The sitter of this portrait is said to be Lucy Hutchinson (born Apsley) who was the wife of Civil War General John Hutchinson, MP. Lucy was a remarkable woman. She wrote what is thought to be the first epic poem produced by an Englishwoman. She was also a translator, and as if that was not… Continue reading Lucy Hutchinson
Of late I have read quite a few posts on Facebook bemoaning the tough lot women had in the Middle Ages. Well yes, their lives could be very hard. But so could those of medieval men. It’s important not to generalise too much. There were certainly men who valued their wives very highly. We need… Continue reading Hard time to be a woman?
REBLOGGED FROM A Medieval Potpourri @ sparkypus.com Ralph Neville Earl of Westmorland and his two wives. Staindrop Church, Durham. Ralph Neville by his wife Joan Beaufort, was the father of Cicely Neville, mother of two kings – Edward IV and Richard III. This drawing was made by Charles A Stothard c.1811 and shows them minus the graffiti.… Continue reading STAINDROP CHURCH, A NEVILLE MAUSOLEUM
My latest A Medieval Potpourri @sparkypus.com post London before the Great Fire and much as Richard Neville ‘The Kingmaker’ and his family would have known it… L’Erber stood slightly to the north west of Coldharbour which is the large house seen here in middle of the picture and facing the Thames. No depiction of L’Erber… Continue reading L’Erber – London Home to Warwick the Kingmaker and George Duke of Clarence
Richard’s ancient ancestors was composed a few years ago to illustrate Richard III’s descent from heroes of the home nations: Alfred the Great (many times over, but two divergent lines soon afterwards), Malcolm III (Canmore), Llewellyn Fawr and Brian Boru.Slides 2-3 show not just the well-known connection through Edmund II (Ironside), St. Margaret of Wessex and… Continue reading Richard’s other Anglo-Saxon ancestry, inter alia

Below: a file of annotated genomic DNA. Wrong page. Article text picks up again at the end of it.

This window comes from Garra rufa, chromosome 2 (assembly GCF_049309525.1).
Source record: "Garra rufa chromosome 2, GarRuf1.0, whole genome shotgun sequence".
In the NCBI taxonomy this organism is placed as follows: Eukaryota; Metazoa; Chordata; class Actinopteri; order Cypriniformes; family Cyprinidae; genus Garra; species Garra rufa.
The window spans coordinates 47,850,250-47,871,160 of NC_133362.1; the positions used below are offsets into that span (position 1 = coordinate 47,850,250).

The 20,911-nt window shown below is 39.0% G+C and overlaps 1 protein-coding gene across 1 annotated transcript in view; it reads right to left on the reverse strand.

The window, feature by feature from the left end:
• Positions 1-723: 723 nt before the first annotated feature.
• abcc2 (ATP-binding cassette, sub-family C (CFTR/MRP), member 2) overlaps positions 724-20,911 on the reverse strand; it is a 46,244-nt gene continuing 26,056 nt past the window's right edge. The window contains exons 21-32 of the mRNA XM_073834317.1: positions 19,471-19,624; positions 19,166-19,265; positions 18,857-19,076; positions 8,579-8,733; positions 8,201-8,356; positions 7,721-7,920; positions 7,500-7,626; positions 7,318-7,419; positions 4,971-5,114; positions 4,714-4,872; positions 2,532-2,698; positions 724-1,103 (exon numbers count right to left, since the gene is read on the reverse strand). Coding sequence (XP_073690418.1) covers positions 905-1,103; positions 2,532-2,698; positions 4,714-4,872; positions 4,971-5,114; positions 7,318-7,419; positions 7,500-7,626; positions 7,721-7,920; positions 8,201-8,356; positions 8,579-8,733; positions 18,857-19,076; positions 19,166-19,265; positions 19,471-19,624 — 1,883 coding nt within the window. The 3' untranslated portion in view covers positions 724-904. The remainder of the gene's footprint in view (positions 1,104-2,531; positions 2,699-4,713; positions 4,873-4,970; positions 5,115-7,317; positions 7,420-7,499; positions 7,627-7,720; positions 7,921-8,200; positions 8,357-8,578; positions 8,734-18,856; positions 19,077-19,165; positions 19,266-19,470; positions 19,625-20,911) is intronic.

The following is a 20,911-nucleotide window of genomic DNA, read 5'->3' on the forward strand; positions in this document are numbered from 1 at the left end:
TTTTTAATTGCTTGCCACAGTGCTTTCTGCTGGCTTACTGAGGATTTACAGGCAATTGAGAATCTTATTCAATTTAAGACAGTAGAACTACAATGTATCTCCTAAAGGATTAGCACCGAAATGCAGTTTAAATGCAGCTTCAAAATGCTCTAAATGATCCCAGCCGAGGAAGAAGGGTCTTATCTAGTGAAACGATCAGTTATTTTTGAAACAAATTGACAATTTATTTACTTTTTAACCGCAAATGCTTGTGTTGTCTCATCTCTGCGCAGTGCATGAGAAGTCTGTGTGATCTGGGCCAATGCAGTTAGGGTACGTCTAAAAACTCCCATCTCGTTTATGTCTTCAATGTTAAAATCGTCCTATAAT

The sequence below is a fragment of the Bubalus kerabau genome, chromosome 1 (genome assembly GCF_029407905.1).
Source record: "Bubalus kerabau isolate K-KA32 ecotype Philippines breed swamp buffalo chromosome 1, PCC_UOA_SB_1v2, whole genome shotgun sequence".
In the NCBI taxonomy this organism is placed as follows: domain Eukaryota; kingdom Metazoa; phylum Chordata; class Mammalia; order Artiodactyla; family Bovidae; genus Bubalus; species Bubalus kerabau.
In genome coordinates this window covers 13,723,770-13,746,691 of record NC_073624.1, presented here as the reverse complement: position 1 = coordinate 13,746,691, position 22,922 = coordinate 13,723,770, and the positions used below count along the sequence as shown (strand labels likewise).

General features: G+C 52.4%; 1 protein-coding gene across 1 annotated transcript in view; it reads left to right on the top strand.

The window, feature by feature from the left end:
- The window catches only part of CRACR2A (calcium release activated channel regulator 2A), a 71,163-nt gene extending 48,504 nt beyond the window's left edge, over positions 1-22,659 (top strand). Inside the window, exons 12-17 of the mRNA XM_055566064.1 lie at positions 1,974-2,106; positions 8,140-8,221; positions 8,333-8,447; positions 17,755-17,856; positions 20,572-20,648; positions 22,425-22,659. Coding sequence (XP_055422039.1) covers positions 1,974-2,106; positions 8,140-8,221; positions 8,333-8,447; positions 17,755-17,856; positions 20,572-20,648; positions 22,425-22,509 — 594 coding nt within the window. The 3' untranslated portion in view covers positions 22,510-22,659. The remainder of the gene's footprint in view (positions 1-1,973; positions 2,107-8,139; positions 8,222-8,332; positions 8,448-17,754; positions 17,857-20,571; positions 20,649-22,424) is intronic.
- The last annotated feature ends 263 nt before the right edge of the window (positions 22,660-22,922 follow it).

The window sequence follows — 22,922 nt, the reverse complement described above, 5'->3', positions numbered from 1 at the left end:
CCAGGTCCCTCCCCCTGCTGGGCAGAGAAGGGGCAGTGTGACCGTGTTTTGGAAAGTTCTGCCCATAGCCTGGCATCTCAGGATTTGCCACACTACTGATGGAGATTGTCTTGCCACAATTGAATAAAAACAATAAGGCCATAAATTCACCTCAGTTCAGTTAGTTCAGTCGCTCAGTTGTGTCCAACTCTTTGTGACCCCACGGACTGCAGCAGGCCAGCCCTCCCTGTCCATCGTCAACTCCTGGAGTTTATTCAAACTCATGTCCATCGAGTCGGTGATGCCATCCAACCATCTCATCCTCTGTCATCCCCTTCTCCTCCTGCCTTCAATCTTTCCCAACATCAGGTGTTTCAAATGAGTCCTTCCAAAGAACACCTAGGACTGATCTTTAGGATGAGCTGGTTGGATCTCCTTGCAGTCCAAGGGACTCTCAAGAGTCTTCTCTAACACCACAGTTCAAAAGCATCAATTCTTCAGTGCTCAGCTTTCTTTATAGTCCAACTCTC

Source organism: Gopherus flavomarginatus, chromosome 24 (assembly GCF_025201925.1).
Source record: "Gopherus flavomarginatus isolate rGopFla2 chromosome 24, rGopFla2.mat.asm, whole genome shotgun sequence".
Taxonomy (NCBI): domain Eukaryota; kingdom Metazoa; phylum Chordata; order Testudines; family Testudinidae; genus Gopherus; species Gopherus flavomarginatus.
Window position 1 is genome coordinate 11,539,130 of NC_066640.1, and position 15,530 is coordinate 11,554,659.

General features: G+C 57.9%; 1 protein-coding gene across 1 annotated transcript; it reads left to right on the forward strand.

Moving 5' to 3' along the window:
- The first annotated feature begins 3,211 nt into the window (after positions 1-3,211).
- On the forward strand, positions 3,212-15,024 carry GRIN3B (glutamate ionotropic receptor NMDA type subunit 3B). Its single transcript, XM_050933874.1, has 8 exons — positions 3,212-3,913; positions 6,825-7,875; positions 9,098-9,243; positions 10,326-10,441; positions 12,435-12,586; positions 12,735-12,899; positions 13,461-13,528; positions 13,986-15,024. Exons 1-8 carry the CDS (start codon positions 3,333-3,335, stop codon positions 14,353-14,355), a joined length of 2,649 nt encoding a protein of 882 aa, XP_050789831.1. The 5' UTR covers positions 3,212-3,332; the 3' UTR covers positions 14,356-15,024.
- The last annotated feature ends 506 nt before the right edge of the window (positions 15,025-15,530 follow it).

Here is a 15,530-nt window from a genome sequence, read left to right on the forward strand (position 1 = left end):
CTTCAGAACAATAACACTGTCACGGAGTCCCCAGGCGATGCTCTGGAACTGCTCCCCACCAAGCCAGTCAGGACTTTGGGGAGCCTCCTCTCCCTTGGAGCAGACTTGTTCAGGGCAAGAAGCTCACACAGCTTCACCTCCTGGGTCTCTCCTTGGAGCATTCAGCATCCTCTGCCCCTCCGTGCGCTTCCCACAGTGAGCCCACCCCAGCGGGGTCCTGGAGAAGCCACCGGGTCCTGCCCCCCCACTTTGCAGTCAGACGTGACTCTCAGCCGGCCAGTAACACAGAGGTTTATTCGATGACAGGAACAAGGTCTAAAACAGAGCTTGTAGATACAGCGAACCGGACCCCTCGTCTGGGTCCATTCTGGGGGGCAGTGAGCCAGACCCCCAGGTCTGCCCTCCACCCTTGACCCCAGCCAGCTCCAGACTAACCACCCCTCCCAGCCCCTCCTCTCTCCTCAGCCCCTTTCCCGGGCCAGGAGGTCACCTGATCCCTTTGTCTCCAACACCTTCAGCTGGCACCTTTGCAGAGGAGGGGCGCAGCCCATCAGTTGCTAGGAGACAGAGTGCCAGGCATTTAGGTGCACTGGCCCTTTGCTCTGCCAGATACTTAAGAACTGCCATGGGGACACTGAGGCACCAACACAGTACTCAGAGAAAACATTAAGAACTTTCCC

Reblogged from A Medieval Potpourri sparkypus.com Effigies of Ralph Neville 2nd Earl of Westmorland d.1491 and one of his wives. Branchepeth Church, Durham. These effigies, which were wooden, are now lost to us having since been destroyed by a disastrous fire in 1998. Made in very dark oak it was difficult to get good photos of… Continue reading THE MONUMENTAL EFFIGIES OF GREAT BRITAIN : CHARLES A STOTHARD
I’m working on a biography of Richard Neville, Earl of Warwick – the man best introduced as The Kingmaker. I have written on the Wars of the Roses, on Richard, Duke of York, and Richard III. Warwick has been a constant presence throughout. I spent some time in an earlier dispute over the throne of… Continue reading The Kingmaker’s Anger
Ralph Neville (about 1406 to 1484) was the son of Sir John Neville and Elizabeth Holland. Sir John was the eldest son of Ralph Neville, Earl of Westmorland by his first wife, Margaret Stafford, while Elizabeth was one of the late 14th Century’s answer to the Mitford Sisters, the Holland sisters who married anyone who… Continue reading Ralph Neville, second Earl of Westmorland.
In 1840 workmen carrying out repairs to St Bartholomew’s Church, Ashperton, Herefordshire were collecting stones from the ruins of a nearby manor house when they discovered a heavy stone plaque, carved with an elaborate coat of arms, among the rubble. The stone was taken to the church for safekeeping and has hung on the wall… Continue reading The Traitor’s Arms?
Reblogged from sparkypus.com Edward of Middleham from the Beauchamp Pageant. Described as ‘Edward Plantagenet, son to Kyng Richard’ Its often been written that, along with so many children of the times he lived in, even those of the nobility, not a lot is known about Richard III and Anne Neville’s small son Edward. There is… Continue reading EDWARD OF MIDDLEHAM ‘SON TO KYNG RICHARD’ & THE MYSTERIOUS SHERIFF HUTTON MONUMENT